I believe that Dave's likelihood of choosing one sub-genre over another is beyond my control. Controlling the things that I can will improve my writing, so I work harder at those. [Please note: I have used personal pronouns in this missive for a reason. Scientific study arriving at an hypothesized perfect sub-genre might work. It's just more work than I want to do. Don't let me prevent anyone from trying to second-guess the contest by creating an LGBT Mystery Sci-fi Urban Steampunk History-revision Western. I'd love to read that story!]

Kent

User avatar
s_c_baker
Posts: 3019
Joined: Mon Jul 25, 2011 10:32 am
Location: Head, inside of
Contact:

Re: Jibber Jabber - Q2 - Volume 33

Postby s_c_baker » Tue Jan 05, 2016 12:47 pm

MattDovey wrote:Put another way: the more unique and interesting your setting & world building, the less competition you have.

Don't just make another Star Trek/Star Wars/Mass Effect clone. Come up with a space opera that hasn't been seen before. Do something other than elves and orcs and dwarfs. This is short fiction, and you can get away with almost anything. Throw all your crazy ideas in.

I can confirm this works, and can't say anything more for another three months, which is killing me already.

However, I would add that the mutated naked mole rats were entirely unnecessary. Especially what they did to George Washington's trousers. PG-13?!

HUMPH.

wotf001
Stewart C Baker - 1st place, Q2 V32
My contest history: Semi-finalist, R, HM, R, R, HM, HM, R, R, R, R, HM, R, R, R, R, Winner
My published fiction, poetry, &c.

User avatar
MattDovey
Posts: 356
Joined: Tue Sep 22, 2015 1:33 am
Location: England
Contact:

Re: Jibber Jabber - Q2 - Volume 33

Postby MattDovey » Wed Jan 06, 2016 1:21 am

s_c_baker wrote:
MattDovey wrote:Put another way: the more unique and interesting your setting & world building, the less competition you have.

Don't just make another Star Trek/Star Wars/Mass Effect clone. Come up with a space opera that hasn't been seen before. Do something other than elves and orcs and dwarfs. This is short fiction, and you can get away with almost anything. Throw all your crazy ideas in.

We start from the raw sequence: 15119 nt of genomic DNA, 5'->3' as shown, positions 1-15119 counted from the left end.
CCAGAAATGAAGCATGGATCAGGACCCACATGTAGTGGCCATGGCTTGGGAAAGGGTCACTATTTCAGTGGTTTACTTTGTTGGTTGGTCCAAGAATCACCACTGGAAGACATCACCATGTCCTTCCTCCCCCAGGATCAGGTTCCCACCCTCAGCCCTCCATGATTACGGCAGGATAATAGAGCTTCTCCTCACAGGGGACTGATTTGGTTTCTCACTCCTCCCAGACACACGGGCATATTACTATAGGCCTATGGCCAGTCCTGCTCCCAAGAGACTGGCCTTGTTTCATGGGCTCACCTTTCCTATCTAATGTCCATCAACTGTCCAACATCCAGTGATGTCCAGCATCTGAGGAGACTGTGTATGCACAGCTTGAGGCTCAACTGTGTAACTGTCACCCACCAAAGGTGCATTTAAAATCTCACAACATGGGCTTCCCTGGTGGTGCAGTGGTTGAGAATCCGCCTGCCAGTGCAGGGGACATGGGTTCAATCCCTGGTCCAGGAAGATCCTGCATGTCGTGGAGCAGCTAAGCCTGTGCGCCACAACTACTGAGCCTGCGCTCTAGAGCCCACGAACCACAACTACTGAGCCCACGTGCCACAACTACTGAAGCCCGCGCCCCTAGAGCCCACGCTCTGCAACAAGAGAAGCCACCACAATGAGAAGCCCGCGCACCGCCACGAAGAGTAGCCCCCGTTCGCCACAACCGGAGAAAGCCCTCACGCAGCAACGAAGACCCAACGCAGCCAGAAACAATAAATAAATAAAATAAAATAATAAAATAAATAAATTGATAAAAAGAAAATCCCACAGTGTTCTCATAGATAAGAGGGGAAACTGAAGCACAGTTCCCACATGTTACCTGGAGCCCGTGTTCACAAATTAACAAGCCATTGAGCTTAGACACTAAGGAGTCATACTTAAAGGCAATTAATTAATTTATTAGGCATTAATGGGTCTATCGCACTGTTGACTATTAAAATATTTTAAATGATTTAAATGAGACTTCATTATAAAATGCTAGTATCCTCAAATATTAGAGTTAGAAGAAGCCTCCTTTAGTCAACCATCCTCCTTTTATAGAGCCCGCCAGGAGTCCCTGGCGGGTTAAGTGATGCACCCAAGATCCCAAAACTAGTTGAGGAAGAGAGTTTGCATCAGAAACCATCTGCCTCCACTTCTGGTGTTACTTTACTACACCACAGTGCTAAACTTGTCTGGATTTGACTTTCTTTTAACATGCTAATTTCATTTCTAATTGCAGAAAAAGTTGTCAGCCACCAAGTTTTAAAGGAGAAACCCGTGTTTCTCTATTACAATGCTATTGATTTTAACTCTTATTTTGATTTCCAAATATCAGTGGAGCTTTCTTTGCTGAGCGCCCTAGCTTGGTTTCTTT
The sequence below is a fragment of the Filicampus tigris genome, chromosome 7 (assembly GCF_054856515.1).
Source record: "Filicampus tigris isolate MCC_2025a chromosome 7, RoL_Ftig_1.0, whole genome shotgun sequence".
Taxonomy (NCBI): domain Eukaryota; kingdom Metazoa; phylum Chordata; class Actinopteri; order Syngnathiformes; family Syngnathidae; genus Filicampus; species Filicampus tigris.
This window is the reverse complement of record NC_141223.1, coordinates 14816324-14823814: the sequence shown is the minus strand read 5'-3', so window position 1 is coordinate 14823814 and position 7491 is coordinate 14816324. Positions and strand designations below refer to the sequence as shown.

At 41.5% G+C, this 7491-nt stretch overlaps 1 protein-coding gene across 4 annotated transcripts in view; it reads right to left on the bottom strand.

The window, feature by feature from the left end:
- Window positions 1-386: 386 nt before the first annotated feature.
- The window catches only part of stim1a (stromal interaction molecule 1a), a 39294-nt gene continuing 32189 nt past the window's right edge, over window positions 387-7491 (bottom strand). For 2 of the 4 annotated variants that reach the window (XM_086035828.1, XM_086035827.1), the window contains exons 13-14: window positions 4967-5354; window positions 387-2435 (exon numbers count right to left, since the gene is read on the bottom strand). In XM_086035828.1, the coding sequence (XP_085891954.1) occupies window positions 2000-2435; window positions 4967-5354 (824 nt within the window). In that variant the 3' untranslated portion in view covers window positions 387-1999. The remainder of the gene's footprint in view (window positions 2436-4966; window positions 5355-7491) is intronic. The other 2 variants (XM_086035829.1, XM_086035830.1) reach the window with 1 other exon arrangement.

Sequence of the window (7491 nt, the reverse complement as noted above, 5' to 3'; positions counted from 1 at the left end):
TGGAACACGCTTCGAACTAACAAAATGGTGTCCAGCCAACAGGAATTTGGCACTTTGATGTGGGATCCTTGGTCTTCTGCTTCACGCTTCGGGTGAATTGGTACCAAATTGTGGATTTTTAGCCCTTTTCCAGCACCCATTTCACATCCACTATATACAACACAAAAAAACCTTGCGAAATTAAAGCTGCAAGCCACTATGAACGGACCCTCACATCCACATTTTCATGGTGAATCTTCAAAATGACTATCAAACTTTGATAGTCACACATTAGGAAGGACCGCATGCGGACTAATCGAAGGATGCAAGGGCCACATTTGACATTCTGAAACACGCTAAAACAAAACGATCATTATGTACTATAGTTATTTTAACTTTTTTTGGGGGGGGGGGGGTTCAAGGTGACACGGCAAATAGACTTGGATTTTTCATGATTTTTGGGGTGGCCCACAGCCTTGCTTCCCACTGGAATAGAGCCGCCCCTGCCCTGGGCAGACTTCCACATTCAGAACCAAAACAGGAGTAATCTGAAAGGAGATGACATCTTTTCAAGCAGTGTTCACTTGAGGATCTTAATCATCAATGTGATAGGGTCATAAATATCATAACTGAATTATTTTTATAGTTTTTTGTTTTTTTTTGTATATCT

I can confirm this works, and can't say anything more for another three months, which is killing me already.

However, I would add that the mutated naked mole rats were entirely unnecessary. Especially what they did to George Washington's trousers. PG-13?!

HUMPH.

wotf001


I laid the groundwork for the mutated naked mole rats* with my Dream Machine, planting that idea firmly in Dave's mind before I submitted so he'd recognise it as a familiar mark of genius. But I couldn't help that his mind wandered to George Washington's trousers. I can tell you, it was hell trying to incorporate that into the plot only 3 hours before deadline.

On topic: I think it was in the Hide & Create podcast where Dave explicitly said he is not just judging a contest, he is building an anthology, so variety in genres is important. Take it as gospel that a different setting reduces your level of competition.

*I am starting to realise that your subconscious has an odd fixation on twisted rodents.
Golden Pen winner v32 (2016)
Stories | About | Facebook | Twitter

User avatar
dstein
Posts: 85
Joined: Wed Sep 09, 2015 8:51 am

Re: Jibber Jabber - Q2 - Volume 33

Postby dstein » Wed Jan 06, 2016 8:44 am

Ah, so it's less that there are specific delineated genres than that Dave tries to represent speculative fiction pretty well with a little variety. That's a load off of my mind!